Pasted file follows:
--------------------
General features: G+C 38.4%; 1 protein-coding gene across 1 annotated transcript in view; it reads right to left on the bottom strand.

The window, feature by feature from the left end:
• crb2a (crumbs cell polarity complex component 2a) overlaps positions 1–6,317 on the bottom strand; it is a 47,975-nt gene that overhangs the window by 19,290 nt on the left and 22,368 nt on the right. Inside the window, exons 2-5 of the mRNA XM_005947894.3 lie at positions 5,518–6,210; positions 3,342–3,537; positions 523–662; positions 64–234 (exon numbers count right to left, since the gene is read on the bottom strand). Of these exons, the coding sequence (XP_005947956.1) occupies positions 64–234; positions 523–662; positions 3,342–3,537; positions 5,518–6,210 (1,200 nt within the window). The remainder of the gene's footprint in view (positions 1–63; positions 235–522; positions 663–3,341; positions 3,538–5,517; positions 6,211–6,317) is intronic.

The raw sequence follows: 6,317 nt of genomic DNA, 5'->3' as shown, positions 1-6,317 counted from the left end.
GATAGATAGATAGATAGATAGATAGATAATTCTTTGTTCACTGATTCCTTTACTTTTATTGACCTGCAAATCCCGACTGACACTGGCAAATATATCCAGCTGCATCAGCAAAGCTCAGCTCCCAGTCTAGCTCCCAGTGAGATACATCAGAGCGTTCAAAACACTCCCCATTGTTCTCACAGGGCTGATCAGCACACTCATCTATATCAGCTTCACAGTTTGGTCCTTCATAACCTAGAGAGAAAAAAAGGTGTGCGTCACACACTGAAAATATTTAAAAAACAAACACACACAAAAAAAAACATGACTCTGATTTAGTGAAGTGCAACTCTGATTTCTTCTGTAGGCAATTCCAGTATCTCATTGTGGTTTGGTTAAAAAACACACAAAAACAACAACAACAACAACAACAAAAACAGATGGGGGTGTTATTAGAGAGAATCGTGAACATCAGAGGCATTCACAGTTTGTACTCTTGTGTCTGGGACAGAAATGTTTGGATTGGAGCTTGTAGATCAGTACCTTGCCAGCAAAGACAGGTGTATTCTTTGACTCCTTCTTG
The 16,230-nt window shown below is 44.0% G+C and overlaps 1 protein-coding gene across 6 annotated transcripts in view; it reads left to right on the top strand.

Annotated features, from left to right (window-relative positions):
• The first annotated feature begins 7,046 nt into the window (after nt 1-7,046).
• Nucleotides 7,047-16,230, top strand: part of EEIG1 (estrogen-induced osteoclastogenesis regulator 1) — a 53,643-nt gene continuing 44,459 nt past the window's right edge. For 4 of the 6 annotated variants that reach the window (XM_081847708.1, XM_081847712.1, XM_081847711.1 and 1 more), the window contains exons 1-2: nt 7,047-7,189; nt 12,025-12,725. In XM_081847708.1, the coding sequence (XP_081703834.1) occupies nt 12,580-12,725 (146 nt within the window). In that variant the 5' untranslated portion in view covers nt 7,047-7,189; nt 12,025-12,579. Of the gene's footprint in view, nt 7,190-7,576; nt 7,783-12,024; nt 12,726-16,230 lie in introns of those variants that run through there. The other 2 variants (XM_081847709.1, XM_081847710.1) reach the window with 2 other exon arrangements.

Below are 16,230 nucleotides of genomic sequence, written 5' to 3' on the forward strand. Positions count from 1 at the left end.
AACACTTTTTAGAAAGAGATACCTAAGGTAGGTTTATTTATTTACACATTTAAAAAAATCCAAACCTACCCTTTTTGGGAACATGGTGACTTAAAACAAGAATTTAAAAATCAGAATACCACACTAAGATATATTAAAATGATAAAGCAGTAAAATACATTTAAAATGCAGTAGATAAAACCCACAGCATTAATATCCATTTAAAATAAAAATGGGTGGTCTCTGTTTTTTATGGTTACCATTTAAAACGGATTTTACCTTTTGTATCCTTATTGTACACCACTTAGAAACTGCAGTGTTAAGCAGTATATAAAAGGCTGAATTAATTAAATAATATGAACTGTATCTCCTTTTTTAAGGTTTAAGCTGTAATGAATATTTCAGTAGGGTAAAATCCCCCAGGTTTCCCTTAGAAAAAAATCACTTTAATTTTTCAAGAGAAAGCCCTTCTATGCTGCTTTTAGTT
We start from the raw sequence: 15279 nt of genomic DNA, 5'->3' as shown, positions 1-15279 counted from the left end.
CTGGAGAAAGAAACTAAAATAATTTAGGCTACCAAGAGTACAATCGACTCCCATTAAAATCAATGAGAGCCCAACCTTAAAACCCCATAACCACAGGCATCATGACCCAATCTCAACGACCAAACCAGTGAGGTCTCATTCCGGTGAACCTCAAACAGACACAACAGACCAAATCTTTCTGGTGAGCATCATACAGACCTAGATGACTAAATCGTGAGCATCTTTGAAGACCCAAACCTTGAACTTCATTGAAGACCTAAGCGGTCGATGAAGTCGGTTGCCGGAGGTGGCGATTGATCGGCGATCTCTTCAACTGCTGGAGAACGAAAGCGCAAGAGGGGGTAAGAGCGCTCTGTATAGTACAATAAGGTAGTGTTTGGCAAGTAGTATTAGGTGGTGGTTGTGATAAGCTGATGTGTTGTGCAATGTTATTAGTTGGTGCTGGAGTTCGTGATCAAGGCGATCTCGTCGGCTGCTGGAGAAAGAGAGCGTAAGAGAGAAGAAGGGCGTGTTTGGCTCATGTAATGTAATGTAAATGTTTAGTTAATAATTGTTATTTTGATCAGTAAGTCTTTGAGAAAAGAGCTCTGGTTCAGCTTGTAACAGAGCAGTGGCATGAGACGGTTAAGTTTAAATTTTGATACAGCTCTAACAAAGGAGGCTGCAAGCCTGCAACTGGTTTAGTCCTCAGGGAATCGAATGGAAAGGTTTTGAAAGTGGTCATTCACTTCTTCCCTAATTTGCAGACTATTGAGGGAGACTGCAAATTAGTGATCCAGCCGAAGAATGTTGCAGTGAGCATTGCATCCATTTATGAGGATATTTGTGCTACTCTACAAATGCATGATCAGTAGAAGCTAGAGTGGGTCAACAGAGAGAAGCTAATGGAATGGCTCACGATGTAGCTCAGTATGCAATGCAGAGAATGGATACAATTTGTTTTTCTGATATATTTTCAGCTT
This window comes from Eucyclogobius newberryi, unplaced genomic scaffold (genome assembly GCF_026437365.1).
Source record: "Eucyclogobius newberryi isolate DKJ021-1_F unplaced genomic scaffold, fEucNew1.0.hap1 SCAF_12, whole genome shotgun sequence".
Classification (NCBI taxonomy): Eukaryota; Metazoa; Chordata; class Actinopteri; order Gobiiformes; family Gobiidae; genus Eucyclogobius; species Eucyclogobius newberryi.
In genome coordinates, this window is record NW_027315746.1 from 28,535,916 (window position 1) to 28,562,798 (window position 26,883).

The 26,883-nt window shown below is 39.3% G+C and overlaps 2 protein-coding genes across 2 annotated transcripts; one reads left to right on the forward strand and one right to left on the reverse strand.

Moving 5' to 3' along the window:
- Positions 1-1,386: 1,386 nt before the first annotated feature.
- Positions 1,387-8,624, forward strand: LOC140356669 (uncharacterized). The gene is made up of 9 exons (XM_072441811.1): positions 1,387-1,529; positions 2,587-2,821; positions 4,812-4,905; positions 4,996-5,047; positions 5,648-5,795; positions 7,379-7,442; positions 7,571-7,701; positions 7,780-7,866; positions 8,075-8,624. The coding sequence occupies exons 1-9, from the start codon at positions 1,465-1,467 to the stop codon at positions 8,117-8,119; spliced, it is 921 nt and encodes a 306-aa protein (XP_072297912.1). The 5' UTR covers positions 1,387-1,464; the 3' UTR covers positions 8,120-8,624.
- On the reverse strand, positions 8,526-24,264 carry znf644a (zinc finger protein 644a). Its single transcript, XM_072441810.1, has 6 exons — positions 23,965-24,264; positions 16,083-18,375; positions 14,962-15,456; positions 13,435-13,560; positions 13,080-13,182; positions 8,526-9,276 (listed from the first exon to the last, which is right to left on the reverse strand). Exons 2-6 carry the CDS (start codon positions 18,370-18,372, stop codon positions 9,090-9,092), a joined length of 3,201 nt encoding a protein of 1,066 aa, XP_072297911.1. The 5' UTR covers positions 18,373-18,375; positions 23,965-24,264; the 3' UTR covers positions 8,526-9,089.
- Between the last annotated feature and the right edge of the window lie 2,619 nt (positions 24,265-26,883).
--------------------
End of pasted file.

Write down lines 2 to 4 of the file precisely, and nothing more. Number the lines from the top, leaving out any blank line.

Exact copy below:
The window, feature by feature from the left end:
• crb2a (crumbs cell polarity complex component 2a) overlaps positions 1–6,317 on the bottom strand; it is a 47,975-nt gene that overhangs the window by 19,290 nt on the left and 22,368 nt on the right. Inside the window, exons 2-5 of the mRNA XM_005947894.3 lie at positions 5,518–6,210; positions 3,342–3,537; positions 523–662; positions 64–234 (exon numbers count right to left, since the gene is read on the bottom strand). Of these exons, the coding sequence (XP_005947956.1) occupies positions 64–234; positions 523–662; positions 3,342–3,537; positions 5,518–6,210 (1,200 nt within the window). The remainder of the gene's footprint in view (positions 1–63; positions 235–522; positions 663–3,341; positions 3,538–5,517; positions 6,211–6,317) is intronic.

The raw sequence follows: 6,317 nt of genomic DNA, 5'->3' as shown, positions 1-6,317 counted from the left end.